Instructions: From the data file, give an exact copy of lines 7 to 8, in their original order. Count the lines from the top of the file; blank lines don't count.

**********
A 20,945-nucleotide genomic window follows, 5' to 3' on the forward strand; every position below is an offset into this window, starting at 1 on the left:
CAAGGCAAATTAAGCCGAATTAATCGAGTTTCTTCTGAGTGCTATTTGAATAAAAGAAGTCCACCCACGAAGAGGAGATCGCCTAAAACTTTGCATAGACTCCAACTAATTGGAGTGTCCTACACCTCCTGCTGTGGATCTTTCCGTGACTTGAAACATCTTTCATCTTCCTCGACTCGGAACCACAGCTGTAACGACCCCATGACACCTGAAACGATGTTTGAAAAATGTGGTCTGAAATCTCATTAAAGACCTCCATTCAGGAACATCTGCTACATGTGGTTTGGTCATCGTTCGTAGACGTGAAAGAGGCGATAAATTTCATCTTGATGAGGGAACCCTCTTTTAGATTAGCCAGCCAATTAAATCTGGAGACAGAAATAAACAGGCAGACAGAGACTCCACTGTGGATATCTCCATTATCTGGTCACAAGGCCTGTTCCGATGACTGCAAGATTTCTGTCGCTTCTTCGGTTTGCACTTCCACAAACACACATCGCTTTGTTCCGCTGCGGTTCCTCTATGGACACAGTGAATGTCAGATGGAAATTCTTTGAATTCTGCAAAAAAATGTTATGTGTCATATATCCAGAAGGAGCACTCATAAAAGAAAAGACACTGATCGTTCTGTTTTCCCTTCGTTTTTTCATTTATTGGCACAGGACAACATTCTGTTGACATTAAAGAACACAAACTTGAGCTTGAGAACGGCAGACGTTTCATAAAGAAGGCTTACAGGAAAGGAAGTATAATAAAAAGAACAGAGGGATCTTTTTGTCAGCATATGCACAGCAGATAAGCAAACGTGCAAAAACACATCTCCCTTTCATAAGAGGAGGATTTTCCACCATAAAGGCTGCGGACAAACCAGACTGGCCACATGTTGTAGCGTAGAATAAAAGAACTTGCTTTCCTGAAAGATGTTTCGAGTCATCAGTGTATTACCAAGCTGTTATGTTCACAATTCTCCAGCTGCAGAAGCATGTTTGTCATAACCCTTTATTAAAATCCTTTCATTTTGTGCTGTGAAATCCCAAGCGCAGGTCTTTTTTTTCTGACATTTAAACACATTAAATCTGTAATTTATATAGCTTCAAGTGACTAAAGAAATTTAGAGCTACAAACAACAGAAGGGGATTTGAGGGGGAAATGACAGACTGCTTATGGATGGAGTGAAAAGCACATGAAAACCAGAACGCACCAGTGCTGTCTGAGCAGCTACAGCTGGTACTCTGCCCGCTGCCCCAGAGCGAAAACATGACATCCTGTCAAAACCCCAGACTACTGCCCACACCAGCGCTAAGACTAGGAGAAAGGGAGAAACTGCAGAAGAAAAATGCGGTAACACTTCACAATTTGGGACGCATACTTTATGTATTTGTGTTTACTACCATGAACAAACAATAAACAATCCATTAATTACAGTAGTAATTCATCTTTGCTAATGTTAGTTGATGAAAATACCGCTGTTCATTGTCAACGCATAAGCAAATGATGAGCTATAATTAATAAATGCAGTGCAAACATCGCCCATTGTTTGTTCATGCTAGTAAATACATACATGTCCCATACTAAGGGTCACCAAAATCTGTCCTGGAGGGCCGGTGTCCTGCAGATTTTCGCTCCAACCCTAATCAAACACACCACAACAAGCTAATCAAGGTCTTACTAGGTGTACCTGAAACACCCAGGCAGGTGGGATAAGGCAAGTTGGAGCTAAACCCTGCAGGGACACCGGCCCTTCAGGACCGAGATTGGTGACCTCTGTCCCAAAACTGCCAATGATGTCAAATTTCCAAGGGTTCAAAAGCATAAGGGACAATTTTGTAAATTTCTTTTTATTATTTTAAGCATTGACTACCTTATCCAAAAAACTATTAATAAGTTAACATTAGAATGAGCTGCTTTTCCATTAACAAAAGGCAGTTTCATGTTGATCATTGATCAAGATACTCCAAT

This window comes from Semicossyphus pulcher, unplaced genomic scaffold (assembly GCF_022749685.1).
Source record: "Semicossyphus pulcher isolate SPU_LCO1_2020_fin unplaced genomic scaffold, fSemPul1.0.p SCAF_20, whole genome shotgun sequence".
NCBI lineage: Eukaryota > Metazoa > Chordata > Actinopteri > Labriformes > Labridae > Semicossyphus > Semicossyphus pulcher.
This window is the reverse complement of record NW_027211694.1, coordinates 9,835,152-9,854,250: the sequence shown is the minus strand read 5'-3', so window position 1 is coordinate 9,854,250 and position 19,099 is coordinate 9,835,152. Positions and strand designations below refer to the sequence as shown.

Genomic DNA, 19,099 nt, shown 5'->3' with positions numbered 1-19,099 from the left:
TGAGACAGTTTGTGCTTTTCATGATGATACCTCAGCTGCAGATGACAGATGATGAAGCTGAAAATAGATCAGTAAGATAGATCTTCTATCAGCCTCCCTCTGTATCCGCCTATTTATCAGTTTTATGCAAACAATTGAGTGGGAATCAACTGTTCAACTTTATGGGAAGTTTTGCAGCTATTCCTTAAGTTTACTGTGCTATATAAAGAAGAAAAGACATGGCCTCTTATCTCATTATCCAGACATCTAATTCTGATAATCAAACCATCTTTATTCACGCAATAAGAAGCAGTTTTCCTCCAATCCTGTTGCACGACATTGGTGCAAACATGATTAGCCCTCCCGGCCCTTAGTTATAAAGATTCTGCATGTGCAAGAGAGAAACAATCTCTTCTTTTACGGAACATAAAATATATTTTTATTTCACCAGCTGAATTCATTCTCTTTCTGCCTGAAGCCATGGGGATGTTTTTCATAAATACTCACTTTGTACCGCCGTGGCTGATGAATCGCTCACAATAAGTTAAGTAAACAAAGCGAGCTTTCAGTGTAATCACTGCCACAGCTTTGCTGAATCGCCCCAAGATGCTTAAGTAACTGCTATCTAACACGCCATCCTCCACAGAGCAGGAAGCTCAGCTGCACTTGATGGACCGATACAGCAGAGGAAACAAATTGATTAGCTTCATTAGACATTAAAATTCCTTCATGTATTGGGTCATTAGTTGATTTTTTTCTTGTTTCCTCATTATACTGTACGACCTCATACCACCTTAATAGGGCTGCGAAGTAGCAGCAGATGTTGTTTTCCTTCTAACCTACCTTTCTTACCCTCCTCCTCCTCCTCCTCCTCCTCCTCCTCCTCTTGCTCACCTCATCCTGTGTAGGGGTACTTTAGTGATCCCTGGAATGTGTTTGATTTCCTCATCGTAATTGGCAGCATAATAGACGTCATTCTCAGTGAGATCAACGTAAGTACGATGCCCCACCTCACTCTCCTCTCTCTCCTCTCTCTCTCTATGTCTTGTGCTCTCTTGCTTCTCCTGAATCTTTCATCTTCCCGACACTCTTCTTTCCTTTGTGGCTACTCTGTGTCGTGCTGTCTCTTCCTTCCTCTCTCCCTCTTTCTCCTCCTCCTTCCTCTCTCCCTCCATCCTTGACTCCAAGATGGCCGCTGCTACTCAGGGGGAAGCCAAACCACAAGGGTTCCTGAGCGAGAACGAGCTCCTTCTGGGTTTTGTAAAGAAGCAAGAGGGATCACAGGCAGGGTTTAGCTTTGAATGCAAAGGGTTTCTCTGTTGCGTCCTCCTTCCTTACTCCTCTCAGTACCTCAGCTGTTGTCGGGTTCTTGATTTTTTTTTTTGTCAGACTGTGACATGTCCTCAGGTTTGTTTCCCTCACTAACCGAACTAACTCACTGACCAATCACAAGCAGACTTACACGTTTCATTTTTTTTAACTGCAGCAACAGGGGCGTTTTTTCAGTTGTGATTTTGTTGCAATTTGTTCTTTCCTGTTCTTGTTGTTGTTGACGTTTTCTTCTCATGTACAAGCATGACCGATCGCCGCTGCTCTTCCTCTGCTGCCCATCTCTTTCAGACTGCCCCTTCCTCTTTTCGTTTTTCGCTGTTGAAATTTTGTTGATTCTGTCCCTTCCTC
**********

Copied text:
Genomic DNA, 19,099 nt, shown 5'->3' with positions numbered 1-19,099 from the left:
TGAGACAGTTTGTGCTTTTCATGATGATACCTCAGCTGCAGATGACAGATGATGAAGCTGAAAATAGATCAGTAAGATAGATCTTCTATCAGCCTCCCTCTGTATCCGCCTATTTATCAGTTTTATGCAAACAATTGAGTGGGAATCAACTGTTCAACTTTATGGGAAGTTTTGCAGCTATTCCTTAAGTTTACTGTGCTATATAAAGAAGAAAAGACATGGCCTCTTATCTCATTATCCAGACATCTAATTCTGATAATCAAACCATCTTTATTCACGCAATAAGAAGCAGTTTTCCTCCAATCCTGTTGCACGACATTGGTGCAAACATGATTAGCCCTCCCGGCCCTTAGTTATAAAGATTCTGCATGTGCAAGAGAGAAACAATCTCTTCTTTTACGGAACATAAAATATATTTTTATTTCACCAGCTGAATTCATTCTCTTTCTGCCTGAAGCCATGGGGATGTTTTTCATAAATACTCACTTTGTACCGCCGTGGCTGATGAATCGCTCACAATAAGTTAAGTAAACAAAGCGAGCTTTCAGTGTAATCACTGCCACAGCTTTGCTGAATCGCCCCAAGATGCTTAAGTAACTGCTATCTAACACGCCATCCTCCACAGAGCAGGAAGCTCAGCTGCACTTGATGGACCGATACAGCAGAGGAAACAAATTGATTAGCTTCATTAGACATTAAAATTCCTTCATGTATTGGGTCATTAGTTGATTTTTTTCTTGTTTCCTCATTATACTGTACGACCTCATACCACCTTAATAGGGCTGCGAAGTAGCAGCAGATGTTGTTTTCCTTCTAACCTACCTTTCTTACCCTCCTCCTCCTCCTCCTCCTCCTCCTCCTCCTCTTGCTCACCTCATCCTGTGTAGGGGTACTTTAGTGATCCCTGGAATGTGTTTGATTTCCTCATCGTAATTGGCAGCATAATAGACGTCATTCTCAGTGAGATCAACGTAAGTACGATGCCCCACCTCACTCTCCTCTCTCTCCTCTCTCTCTCTATGTCTTGTGCTCTCTTGCTTCTCCTGAATCTTTCATCTTCCCGACACTCTTCTTTCCTTTGTGGCTACTCTGTGTCGTGCTGTCTCTTCCTTCCTCTCTCCCTCTTTCTCCTCCTCCTTCCTCTCTCCCTCCATCCTTGACTCCAAGATGGCCGCTGCTACTCAGGGGGAAGCCAAACCACAAGGGTTCCTGAGCGAGAACGAGCTCCTTCTGGGTTTTGTAAAGAAGCAAGAGGGATCACAGGCAGGGTTTAGCTTTGAATGCAAAGGGTTTCTCTGTTGCGTCCTCCTTCCTTACTCCTCTCAGTACCTCAGCTGTTGTCGGGTTCTTGATTTTTTTTTTTGTCAGACTGTGACATGTCCTCAGGTTTGTTTCCCTCACTAACCGAACTAACTCACTGACCAATCACAAGCAGACTTACACGTTTCATTTTTTTTAACTGCAGCAACAGGGGCGTTTTTTCAGTTGTGATTTTGTTGCAATTTGTTCTTTCCTGTTCTTGTTGTTGTTGACGTTTTCTTCTCATGTACAAGCATGACCGATCGCCGCTGCTCTTCCTCTGCTGCCCATCTCTTTCAGACTGCCCCTTCCTCTTTTCGTTTTTCGCTGTTGAAATTTTGTTGATTCTGTCCCTTCCTC